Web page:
A state of emergency was issued On Monday in Alabama as “dangerous” Hurricane Michael continues to barrel toward the U.S.. It has a potential to hit the Florida Panhandle mid-week.
The storm was upgraded to hurricane status earlier on Monday. It was around 485 miles south of Apalachicola, Florida, as of the 8 p.m. ET advisory of the National Hurricane Center .
The maximum sustained winds of 85 mph were moving north at 12 mph. Michael is currently bringing hurricane-force winds and heavy rainfall to the western part of Cuba as storm surge. Warnings of a hurricane have been issued for the northeastern area of the Gulf Coast.
Robbie Berg, a hurricane specialist with the National Hurricane Center, wrote in an advisory that there is a real possibility that Michael will strengthen to a major hurricane before landfall after it spends the next two three days over the Gulf of Mexico. That particular region has very warm temperatures and favorable atmospheric conditions.
The Gulf Coast is forecast to see tropical storm conditions on Tuesday night and early Wednesday, ahead of the hurricane activity which is expected for Wednesday.
Kay Ivey, Alabama Gov. on Monday declared a state of emergency for the entire state as the storm has started pushing its way toward the southern U.S.
Ivey stated that Alabama is once again in the path of a hurricane, but Alabamians will once again come together and be prepared for whatever Michael may bring.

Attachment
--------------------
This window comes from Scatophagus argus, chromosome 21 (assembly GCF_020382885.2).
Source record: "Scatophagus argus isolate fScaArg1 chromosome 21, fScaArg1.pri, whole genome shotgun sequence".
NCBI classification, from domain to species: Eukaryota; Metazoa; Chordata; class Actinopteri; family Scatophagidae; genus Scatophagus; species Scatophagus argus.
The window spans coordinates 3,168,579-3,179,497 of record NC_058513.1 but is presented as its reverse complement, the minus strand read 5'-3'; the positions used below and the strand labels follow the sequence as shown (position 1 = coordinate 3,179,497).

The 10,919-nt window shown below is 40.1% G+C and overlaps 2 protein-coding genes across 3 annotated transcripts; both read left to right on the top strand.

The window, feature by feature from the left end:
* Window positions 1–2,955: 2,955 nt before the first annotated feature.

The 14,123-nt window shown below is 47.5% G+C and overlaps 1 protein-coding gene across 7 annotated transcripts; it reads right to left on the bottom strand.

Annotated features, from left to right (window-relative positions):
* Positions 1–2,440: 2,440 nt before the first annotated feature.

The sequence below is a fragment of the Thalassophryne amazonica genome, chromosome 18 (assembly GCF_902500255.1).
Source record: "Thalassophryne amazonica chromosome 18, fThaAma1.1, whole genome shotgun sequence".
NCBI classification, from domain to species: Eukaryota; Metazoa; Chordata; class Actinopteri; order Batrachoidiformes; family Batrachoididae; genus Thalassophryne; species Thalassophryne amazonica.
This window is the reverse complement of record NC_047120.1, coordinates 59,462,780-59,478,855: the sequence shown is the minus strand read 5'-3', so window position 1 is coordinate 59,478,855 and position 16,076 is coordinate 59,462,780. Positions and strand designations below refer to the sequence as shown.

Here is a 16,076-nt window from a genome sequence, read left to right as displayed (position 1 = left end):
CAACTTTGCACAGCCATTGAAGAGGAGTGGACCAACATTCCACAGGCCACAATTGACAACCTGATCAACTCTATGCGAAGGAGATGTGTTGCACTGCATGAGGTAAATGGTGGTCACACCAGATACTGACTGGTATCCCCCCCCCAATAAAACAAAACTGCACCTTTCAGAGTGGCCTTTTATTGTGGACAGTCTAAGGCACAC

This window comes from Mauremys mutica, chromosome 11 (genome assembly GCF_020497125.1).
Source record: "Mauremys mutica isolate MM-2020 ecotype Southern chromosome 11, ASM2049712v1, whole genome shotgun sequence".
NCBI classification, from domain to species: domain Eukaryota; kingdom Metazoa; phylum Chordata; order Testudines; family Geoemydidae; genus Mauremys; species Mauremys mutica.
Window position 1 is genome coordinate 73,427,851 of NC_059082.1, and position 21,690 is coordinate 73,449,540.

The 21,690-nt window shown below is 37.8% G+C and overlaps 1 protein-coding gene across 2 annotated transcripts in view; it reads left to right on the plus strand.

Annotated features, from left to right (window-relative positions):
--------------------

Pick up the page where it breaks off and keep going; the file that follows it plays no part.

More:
The governor also noted that while state officials are prepared for the storm, now is the time for residents in south Alabama to review their emergency preparedness plans and also get prepared. She warned that those in Michael’s path will need to take shelter by Tuesday evening.
Neighboring Florida Gov. Rick Scott also issued a state of emergency on Sunday to 35 counties. Mandatory evacuations were also ordered for residents of the state’s barrier islands, low-lying coastal areas in Gulf, Wakulla & Bay counties and mobile homes.
He also urged residents to quickly wrap up their final storm preparations, calling Michael a “monstrous storm” with a great destructive potential. He also waived off tolls in an attempt to help coastal dwellers leave.
The U.S. military on Monday was moving its aircraft from the Panhandle. An Air Force spokesperson told that approximately 50 F-22 stealth fighter jets — valued close to $150 million each — have been relocated from the Tyndall Air Force Base. The U.S. Navy said it is moving it’s entire training aircraft from Pensacola.